Speaking to Haynes Cyril, the President of the Royal Commonwealth ex-Services League, the countess heard about the centenarian’s time as part of the Winward Island Battalion in the Caribbean regiment, which he joined in 1943.
Another veteran sat at the same table at the high commissioner’s residence, 98-year-old Reginald Cherubin, asked Edward for his name, to which the earl laughed and replied “Prince Edward”.
Wearing another floral dress, the countess leant in towards Mr Cyril to look closely at his medals.
The visit came at a time when the couple were due to be in Grenada, but Buckingham Palace released a note to editors on Thursday which read: “In consultation with the government of Grenada and on the advice of the governor general, the Earl and Countess of Wessex’s visit to Grenada has been postponed.
“The earl and countess hope to visit at a later date.”
No further details were given about the reason for the delay, and the decision came shortly after the Duke and Duchess of Cambridge were criticised for some elements of their recent Caribbean tour, deemed to hark back to colonial days.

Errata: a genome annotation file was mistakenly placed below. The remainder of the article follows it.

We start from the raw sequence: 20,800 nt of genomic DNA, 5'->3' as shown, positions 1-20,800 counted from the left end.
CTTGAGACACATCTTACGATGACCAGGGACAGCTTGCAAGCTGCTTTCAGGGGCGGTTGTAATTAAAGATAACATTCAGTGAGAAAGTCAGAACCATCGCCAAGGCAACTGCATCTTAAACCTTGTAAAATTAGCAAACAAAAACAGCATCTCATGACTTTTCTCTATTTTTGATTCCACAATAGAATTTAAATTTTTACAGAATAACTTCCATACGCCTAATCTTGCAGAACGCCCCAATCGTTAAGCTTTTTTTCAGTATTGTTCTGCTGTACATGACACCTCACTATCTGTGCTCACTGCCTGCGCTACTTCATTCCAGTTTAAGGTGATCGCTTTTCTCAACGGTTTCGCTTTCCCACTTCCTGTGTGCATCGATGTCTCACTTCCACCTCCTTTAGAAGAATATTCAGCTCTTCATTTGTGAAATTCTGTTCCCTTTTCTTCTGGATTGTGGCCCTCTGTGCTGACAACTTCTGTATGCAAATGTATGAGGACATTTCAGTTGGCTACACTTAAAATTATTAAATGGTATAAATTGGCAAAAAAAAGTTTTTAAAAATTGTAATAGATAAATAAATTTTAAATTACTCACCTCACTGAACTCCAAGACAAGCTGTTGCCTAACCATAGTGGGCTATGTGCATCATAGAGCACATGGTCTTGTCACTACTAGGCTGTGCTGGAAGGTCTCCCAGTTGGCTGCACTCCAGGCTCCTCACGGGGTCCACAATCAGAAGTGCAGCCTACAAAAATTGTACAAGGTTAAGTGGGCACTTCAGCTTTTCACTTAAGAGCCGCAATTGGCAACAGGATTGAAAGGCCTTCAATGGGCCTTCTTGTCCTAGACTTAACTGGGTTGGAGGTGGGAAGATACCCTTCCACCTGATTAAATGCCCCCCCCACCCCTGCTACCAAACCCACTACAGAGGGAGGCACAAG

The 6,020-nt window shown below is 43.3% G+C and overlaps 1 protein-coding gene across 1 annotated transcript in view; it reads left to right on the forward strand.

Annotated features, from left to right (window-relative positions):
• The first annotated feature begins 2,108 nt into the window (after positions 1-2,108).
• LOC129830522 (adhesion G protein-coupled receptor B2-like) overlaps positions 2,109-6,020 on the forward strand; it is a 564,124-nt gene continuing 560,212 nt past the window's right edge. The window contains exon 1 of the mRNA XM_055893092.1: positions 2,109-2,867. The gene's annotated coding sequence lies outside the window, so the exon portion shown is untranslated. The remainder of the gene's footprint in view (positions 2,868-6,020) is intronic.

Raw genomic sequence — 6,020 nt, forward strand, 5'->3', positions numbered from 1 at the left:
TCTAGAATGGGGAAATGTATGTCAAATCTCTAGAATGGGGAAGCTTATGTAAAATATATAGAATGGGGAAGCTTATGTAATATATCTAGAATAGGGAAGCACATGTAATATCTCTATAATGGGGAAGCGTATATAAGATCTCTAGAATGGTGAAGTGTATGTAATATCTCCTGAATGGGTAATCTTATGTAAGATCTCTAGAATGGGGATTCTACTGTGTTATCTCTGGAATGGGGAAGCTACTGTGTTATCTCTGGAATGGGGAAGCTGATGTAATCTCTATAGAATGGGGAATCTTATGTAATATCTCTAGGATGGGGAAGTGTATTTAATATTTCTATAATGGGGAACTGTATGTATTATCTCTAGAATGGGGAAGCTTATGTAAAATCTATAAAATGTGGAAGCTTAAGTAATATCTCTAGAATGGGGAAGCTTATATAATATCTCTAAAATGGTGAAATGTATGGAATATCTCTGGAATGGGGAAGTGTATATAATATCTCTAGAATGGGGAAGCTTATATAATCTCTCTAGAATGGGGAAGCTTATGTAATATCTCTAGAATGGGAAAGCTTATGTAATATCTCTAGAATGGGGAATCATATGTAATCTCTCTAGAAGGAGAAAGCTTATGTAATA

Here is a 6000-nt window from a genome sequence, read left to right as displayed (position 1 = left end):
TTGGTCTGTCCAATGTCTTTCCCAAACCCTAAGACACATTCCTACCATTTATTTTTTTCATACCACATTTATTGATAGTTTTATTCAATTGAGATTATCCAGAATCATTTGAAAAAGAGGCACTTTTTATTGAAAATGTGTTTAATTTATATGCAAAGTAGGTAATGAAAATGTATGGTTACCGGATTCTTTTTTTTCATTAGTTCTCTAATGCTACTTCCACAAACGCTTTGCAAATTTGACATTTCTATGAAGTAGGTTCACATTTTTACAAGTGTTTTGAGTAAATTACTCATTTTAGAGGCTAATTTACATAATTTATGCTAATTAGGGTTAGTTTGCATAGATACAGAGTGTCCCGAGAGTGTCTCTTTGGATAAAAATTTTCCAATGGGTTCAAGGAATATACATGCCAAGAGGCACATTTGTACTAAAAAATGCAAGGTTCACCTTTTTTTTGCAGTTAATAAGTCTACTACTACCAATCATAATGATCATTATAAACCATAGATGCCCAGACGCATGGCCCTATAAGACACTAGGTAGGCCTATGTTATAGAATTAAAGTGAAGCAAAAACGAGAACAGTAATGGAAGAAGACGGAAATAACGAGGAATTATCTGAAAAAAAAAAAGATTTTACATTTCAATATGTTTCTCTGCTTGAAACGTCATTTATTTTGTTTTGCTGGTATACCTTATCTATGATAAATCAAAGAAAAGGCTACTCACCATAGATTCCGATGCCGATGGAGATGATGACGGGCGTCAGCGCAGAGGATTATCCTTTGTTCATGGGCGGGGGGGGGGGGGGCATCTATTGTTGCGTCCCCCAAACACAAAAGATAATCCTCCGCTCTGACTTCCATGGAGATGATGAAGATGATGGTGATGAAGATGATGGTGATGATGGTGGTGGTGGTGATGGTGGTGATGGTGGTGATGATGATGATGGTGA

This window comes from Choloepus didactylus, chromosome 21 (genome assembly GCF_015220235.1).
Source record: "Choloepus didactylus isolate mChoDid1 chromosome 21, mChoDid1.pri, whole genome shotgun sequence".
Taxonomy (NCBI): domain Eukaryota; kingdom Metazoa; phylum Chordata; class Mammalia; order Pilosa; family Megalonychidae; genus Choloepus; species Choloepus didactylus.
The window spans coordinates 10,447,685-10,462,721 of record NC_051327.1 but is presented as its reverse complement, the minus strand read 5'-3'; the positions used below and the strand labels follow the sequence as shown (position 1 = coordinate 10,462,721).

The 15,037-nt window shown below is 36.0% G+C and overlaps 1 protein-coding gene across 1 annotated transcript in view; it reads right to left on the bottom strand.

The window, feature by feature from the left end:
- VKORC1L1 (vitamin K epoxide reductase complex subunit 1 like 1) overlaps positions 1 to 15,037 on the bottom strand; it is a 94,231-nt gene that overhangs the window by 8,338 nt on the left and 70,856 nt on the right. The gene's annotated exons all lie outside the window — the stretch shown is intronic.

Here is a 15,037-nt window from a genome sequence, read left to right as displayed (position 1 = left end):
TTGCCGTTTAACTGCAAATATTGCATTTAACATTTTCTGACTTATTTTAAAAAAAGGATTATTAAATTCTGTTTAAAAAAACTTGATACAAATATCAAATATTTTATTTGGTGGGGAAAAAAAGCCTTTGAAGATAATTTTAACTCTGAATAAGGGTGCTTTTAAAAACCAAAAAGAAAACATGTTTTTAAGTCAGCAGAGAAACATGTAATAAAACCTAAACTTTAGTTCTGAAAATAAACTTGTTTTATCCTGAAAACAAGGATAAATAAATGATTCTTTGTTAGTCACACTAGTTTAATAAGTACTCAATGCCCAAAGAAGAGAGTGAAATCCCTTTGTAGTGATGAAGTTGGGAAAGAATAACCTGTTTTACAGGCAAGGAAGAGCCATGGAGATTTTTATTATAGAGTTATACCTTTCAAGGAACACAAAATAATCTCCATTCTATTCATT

Earlier, anti-monarchy campaigners said Edward’s “disinterest” in reparations for Caribbean nations was “an insult to Britain as much as it is” to the islands themselves.
Republicans criticised Edward after he gave a nervous laugh following remarks from the Prime Minister of Antigua and Barbuda, who urged him and the Countess of Wessex to use their “diplomatic influence” to achieve “reparatory justice” for the country.
The group’s chief executive, Graham Smith accused him of not being “interested in engaging sincerely with those they visit”.
Edward joked that he had not been taking notes during Gaston Browne’s opening remarks, so could not respond to all the points he had made.